One of the things I’ve learnt from this sabbatical is that I can actually go for 8 weeks (and counting) without posting a daily/weekly update on my social media channels. There’s no compulsion for me to share my take on a trending topic and if there IS a hot-button topic in the news, I usually end up discussing it with a close family member or a dear friend in a personal conversation.
This reminds me that deep, empathetic connections are born out of intentional sharing. The other thing I’ve observed, even in communities that are very encouraging and expansive, is the slight feeling of comparison that emerges when we spend too much time online. Of course people are being supportive and encouraging. At the same time, there’s a sense of ‘maybe I should do a bit more, so I can reach the other person’s level’. Do you know what I mean?
On that note, I’d like to clarify that I don’t think this is THE solution for everyone when it comes to social media. And that’s why each person has to take a break and work out what matters for themselves.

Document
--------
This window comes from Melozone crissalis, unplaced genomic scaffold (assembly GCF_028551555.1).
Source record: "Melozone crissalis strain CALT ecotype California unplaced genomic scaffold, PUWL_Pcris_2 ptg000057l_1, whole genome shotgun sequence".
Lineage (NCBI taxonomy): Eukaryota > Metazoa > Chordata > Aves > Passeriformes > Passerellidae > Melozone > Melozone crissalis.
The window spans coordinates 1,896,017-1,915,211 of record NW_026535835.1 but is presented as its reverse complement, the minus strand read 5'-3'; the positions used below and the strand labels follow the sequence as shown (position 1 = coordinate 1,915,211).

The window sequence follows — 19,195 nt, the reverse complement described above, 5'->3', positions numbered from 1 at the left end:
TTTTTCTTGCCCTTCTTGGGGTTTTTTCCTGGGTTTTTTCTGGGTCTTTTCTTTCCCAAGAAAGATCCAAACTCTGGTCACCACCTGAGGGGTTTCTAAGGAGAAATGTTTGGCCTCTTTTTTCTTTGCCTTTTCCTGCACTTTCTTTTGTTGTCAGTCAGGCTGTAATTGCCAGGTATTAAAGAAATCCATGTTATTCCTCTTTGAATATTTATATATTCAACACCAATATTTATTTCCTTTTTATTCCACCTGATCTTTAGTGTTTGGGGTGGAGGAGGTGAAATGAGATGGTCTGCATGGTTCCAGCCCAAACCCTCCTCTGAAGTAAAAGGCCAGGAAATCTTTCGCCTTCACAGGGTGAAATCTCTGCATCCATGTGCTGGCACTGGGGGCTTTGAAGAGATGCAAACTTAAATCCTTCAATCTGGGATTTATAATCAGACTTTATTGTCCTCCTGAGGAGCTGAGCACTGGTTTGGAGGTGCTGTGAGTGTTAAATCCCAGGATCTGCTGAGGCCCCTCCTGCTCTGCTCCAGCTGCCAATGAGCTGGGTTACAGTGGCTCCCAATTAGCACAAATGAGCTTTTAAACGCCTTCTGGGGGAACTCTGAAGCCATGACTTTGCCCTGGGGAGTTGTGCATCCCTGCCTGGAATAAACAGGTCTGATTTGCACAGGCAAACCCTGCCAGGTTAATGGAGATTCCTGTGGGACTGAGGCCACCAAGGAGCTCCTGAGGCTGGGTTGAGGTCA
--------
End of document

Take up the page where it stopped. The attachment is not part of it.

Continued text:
For example, when I deleted my Twitter account in March this year, I did it after a couple of months of reflection and soul searching. These 8 weeks have reinforced my belief that it’s time for me to exit my personal Facebook profile and limit my LinkedIn page to important announcements only.
On that note, I’ve also been diving into the ethics of social media marketing and how viable it is for us as digital business owners. Is it wrong? Is it acceptable? This article is a fascinating take.
Similarly, another question worth asking yourself is what kind of emotional triggers are affecting your state of mind when it comes to social media?
For example, very surprisingly, text-based updates on Twitter used to make me anxious. That why dis-engaging from that platform helped a great deal. Conversely, I am not impacted at all by images and video in any way, which is why Pinterest, Instagram and YouTube are in no way addictive or triggering for me. Very strange, but that’s the way it is.
Another idea that struck me was the level of organic engagement and if that impacted the way I viewed a particular platform. On Twitter it had dropped significantly and on Facebook, it was mostly my personal updates that people resonated with. However, a part of me truly wanted people to connect with my business, not my photos and my personal life.